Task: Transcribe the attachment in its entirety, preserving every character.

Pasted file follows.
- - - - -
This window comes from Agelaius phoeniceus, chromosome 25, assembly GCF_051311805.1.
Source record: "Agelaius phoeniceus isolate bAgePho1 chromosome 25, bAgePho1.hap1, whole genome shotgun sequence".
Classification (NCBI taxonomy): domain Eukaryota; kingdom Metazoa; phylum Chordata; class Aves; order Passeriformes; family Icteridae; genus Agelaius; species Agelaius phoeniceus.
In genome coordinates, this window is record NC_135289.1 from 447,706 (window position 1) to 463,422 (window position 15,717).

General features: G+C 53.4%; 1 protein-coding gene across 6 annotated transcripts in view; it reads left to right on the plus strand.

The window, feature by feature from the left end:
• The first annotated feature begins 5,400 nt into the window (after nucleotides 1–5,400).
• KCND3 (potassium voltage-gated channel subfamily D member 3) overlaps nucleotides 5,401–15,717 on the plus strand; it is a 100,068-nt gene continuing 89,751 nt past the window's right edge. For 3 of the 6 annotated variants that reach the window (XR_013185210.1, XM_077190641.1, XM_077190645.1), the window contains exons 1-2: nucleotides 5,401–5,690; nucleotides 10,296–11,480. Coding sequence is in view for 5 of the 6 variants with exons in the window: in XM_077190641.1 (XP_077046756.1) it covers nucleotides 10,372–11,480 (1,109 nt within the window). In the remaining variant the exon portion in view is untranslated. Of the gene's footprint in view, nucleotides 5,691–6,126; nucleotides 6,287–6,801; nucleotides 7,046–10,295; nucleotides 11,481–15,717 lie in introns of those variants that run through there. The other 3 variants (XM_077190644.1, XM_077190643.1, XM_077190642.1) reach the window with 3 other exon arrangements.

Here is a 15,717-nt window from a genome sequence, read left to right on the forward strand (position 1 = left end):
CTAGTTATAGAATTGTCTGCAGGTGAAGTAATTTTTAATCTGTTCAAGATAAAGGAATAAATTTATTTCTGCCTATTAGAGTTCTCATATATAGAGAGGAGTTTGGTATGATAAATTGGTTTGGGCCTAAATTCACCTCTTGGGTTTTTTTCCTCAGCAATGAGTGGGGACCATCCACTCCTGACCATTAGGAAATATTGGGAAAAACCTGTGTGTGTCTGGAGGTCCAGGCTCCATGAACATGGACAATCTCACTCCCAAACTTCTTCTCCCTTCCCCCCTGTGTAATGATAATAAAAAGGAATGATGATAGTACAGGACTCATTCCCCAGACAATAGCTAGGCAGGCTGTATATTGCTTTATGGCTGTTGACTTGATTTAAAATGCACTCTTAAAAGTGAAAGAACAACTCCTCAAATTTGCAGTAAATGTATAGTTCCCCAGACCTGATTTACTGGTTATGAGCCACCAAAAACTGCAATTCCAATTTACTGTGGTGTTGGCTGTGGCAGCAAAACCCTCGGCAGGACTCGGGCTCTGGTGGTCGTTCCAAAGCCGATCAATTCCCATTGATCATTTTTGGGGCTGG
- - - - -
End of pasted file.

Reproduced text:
This window comes from Agelaius phoeniceus, chromosome 25, assembly GCF_051311805.1.
Source record: "Agelaius phoeniceus isolate bAgePho1 chromosome 25, bAgePho1.hap1, whole genome shotgun sequence".
Classification (NCBI taxonomy): domain Eukaryota; kingdom Metazoa; phylum Chordata; class Aves; order Passeriformes; family Icteridae; genus Agelaius; species Agelaius phoeniceus.
In genome coordinates, this window is record NC_135289.1 from 447,706 (window position 1) to 463,422 (window position 15,717).

General features: G+C 53.4%; 1 protein-coding gene across 6 annotated transcripts in view; it reads left to right on the plus strand.

The window, feature by feature from the left end:
• The first annotated feature begins 5,400 nt into the window (after nucleotides 1–5,400).
• KCND3 (potassium voltage-gated channel subfamily D member 3) overlaps nucleotides 5,401–15,717 on the plus strand; it is a 100,068-nt gene continuing 89,751 nt past the window's right edge. For 3 of the 6 annotated variants that reach the window (XR_013185210.1, XM_077190641.1, XM_077190645.1), the window contains exons 1-2: nucleotides 5,401–5,690; nucleotides 10,296–11,480. Coding sequence is in view for 5 of the 6 variants with exons in the window: in XM_077190641.1 (XP_077046756.1) it covers nucleotides 10,372–11,480 (1,109 nt within the window). In the remaining variant the exon portion in view is untranslated. Of the gene's footprint in view, nucleotides 5,691–6,126; nucleotides 6,287–6,801; nucleotides 7,046–10,295; nucleotides 11,481–15,717 lie in introns of those variants that run through there. The other 3 variants (XM_077190644.1, XM_077190643.1, XM_077190642.1) reach the window with 3 other exon arrangements.

Here is a 15,717-nt window from a genome sequence, read left to right on the forward strand (position 1 = left end):
CTAGTTATAGAATTGTCTGCAGGTGAAGTAATTTTTAATCTGTTCAAGATAAAGGAATAAATTTATTTCTGCCTATTAGAGTTCTCATATATAGAGAGGAGTTTGGTATGATAAATTGGTTTGGGCCTAAATTCACCTCTTGGGTTTTTTTCCTCAGCAATGAGTGGGGACCATCCACTCCTGACCATTAGGAAATATTGGGAAAAACCTGTGTGTGTCTGGAGGTCCAGGCTCCATGAACATGGACAATCTCACTCCCAAACTTCTTCTCCCTTCCCCCCTGTGTAATGATAATAAAAAGGAATGATGATAGTACAGGACTCATTCCCCAGACAATAGCTAGGCAGGCTGTATATTGCTTTATGGCTGTTGACTTGATTTAAAATGCACTCTTAAAAGTGAAAGAACAACTCCTCAAATTTGCAGTAAATGTATAGTTCCCCAGACCTGATTTACTGGTTATGAGCCACCAAAAACTGCAATTCCAATTTACTGTGGTGTTGGCTGTGGCAGCAAAACCCTCGGCAGGACTCGGGCTCTGGTGGTCGTTCCAAAGCCGATCAATTCCCATTGATCATTTTTGGGGCTGG